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UN Human Rights Committee to review Bahrain, Algeria, the Gambia, Liberia, Lithuania, and Lao People’s Democratic Republic

Human Rights Committee session

29 June 2018

GENEVA (June 29, 2018) — The UN Human Rights Committee, which monitors implementation by States of the International Covenant on Civil and Political Rights (ICCPR), is meeting in Geneva from July 2 to 27. The Committee will review Bahrain, Algeria, the Gambia, Liberia, Lithuania, and Lao People’s Democratic Republic.

The public sessions take place in the Ground Floor conference room of Palais Wilson in Geneva, and will be webcast here.

Tuesday, July 3


15:00-18:00 Bahrain

Wednesday, July 4

10:00-13:00 Bahrain
15:00-18:00 Algeria

Thursday, July 5

10:00-13:00 Algeria
15:00-18:00 The Gambia

Friday, July 6

10:00-13:00 The Gambia


Monday, July 9


15:00-18:00 Liberia

Tuesday, July 10

10:00-13:00 Liberia
15:00-18:00 Lithuania

Wednesday, July 11

10:00-13:00 Lithuania
15:00-18:00 Lao PDR

Thursday, July 12

10:00-13:00 Lao PDR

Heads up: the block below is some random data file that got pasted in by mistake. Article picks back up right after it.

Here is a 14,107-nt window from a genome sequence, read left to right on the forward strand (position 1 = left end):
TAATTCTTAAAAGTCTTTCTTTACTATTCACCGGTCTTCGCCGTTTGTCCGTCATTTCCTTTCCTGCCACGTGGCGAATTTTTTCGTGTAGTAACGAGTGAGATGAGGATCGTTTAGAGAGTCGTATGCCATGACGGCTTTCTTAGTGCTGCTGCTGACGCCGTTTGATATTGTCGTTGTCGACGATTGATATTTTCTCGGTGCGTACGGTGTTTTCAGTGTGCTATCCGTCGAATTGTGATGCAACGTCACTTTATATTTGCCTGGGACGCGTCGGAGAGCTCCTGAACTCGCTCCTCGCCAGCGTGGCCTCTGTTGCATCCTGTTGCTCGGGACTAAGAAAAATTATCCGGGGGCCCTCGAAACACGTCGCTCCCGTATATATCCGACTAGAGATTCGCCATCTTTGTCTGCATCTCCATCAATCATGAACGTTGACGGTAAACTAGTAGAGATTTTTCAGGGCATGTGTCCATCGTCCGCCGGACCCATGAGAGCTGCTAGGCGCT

All the countries listed above are among the 171 States that have ratified the International Convention on Civil and Political Rights, and so are required to be reviewed regularly by the Committee of 18 international independent experts. The Committee will also hear from NGOs and national human rights institutions.

More information, including submitted reports by the States, may be found here.

At the end of its session, the Committee will publish its findings, known as concluding observations, here on Thursday, July 26, and present them at a press conference in Press Room 1 at 13:30 (TBC).  


For more information and media requests, please contact Julia Gronnevet [email protected] / (+41) 22 917 93 10


The Human Rights Committee monitors States parties’ adherence to the International Covenant on Civil and Political Rights, which to date has been ratified by 171 States parties. The Committee is made up of 18 members who are independent human rights experts drawn from around the world, who serve in their personal capacity and not as representatives of States parties. The Committee’s concluding observations are an independent assessment of States’ compliance with their human rights obligations under the treaty.

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